Toxic culture: Diets and “wellness”

Diet culture toxic when we hide it

Walk into a cafe. Among the friendly chatter of peers, there’s often an ongoing conversation.

What are you eating? When do you work out? God I want to lose weight so bad! 

These conversations may seem harmless, but that is also why they are so dangerous. The constant need to lose weight, diet, and be healthy is so common all around us that it becomes hard to even recognize the toxicity anymore.

The spread of dieting and losing weight disguised as “wellness” is everywhere, not just at the teenager’s lunch table. Social media like Snapchat and Instagram are filled with beauty bloggers, fitness models, and wellness sites that perpetuate the harmful conversation around weight and eating. 

“It is so pervasive in our culture right now, especially because we are not calling it dieting in the same way we used to, and now it’s under the umbrella of ‘wellness’ so it doesn’t always have the same connotation dieting has,” said Dr. Ariel Trost, a clinical psychologist with a focus on eating disorders.

These kinds of Instagram accounts and other people spread all kinds of wellness tips, from “How to lose 10 pounds in one month: Stop eating _____!” as well as the less blatantly obvious dieting tips like recommending diets and certain foods to “help you be healthy.” But they are simply fad diet tips disguised as health advice. 

“You can distinguish between whether something is actually about health by asking, ‘would you do this if you knew that you would gain five pounds from doing it, but it would be way healthier for you.’ Most of the time that answer would be no, ” said Trost, whose office is in Oakland. 

One of the reasons the diet culture is so toxic is because of the way we try to hide it, disguise it, and pretend they aren’t ketogenic to lose weight. Instead, we say they’re “keto” because it’s “healthier,” and it’s for wellness. 

The term “wellness” nowadays applies to anything that is supposed to make you healthy, but is often advice from regular people pretending to be professionals concerning nutrition and fitness. “Wellness” allows social media bloggers and fitness accounts to pawn off fake diets as health trends and ways to look skinnier without the negative connotation dieting has. 

But social media isn’t the entirety of the problem surrounding diet and wellness culture. We see diet culture in our parents and the adults around us just as much as we see it in our friends and peers. Parents nowadays are also involved in diet culture, eating paleo, keto, vegan, gluten free, and working out with CrossFit and Orange Theory to try and lose weight. 

These things alone are not harmful when used properly, and health is important for everyone. The problem arises when parents obsess over weight and body image, reinforcing these ideas into their teens.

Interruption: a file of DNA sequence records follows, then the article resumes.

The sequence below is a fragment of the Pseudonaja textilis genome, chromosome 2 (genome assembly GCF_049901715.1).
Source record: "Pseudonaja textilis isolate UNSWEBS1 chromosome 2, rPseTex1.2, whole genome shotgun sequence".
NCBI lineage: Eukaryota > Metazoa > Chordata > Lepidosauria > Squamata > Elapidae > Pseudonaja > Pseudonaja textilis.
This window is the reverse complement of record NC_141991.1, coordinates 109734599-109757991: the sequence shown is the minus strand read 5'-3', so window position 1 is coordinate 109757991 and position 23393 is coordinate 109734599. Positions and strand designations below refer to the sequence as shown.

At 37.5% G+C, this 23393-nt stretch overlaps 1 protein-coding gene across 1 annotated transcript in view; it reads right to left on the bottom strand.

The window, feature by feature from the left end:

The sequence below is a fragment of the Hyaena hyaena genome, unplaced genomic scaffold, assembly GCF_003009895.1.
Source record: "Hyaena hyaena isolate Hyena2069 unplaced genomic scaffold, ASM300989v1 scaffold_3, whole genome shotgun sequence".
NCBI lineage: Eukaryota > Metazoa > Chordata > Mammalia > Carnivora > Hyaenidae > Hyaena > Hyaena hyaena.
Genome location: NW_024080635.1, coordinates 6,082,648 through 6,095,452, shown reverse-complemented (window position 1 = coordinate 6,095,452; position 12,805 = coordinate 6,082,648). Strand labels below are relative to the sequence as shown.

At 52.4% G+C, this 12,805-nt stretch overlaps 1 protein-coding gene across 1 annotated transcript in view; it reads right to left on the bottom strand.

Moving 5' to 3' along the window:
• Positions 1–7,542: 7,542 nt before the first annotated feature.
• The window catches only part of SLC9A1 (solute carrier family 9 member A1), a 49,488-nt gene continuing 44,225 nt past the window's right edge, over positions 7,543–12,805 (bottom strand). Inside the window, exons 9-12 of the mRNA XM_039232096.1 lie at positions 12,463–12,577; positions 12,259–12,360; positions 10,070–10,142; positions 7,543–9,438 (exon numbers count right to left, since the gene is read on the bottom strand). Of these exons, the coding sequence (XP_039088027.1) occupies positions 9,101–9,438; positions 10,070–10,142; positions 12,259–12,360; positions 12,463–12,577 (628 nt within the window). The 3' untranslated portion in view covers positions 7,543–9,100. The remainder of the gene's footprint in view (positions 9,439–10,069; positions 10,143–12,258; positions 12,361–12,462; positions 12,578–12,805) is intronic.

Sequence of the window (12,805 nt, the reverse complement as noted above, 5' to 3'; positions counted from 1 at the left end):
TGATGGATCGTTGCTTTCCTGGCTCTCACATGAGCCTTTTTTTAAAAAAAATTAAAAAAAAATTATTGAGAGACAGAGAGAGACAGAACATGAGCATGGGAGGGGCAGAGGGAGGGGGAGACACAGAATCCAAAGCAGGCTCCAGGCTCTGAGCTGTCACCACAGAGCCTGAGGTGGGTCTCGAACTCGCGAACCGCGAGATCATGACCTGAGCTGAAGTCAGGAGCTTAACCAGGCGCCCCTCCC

“Oftentimes teenagers try out fad diets because someone in their family is trying it out or their coach or trainer is doing it,” Trost said.

However, just because diets are often abused today for weight loss does not mean all diets are inherently toxic or unhealthy. For people with serious health conditions such as diabetes or celiac disease, specific diets are important to stay healthy as they cannot eat certain foods, according to health literature. Diets, when used properly and are approved by a nutritionist, can have benefits. Proper diets can help you lose weight and stay healthy with the help of an active lifestyle and adequate hydration. 

The problem is not the use of diets, but the abuse of them. The problem lies with diets that propagate an unhealthy or unbalanced food intake or a severe caloric deficit are more abrasive than helpful for your body.

But what qualifies a diet as harmful? A diet is harmful when it causes you to obsess over what you eat, to ignore every single craving and desire out of fear of gaining weight, and cause nutritional deficiency or imbalance. This fear can change, grow stronger, and for some, it can develop into an eating disorder. The constant role of body image plays a part in the unhealthy obsession with being overweight, and fad diets are a stepping stone into eating disorders. 

“If you’re predisposed to an eating disorder, what might be a fad diet to one kid can spiral into a lifelong eating disorder for you,” Trost said.

The spread of misinformation by non-professionals is harmful to anyone who believes it. They sell their diet to anyone who falls for the pseudo-scientific information that they cite to back them up. 

Saying one food is causing you to gain weight is not necessarily true, and it may contribute to misconceptions such as “fruit is bad for you; avocados and bananas have so much fat they’ll make you gain 10 pounds!” Rather than believing in an Instagram fitness and lifestyle blog, talk to a licensed nutritionist who can give you the advice you need. Nutritionists’ goals, unlike wellness blogs, are not there to sell you false information and the diet tea their sponsor is paying them to like. 

But diet culture is old, and it plays on an even older social culture. People want to fit in with everyone else, and nobody wants to fit into the pack more than teenagers.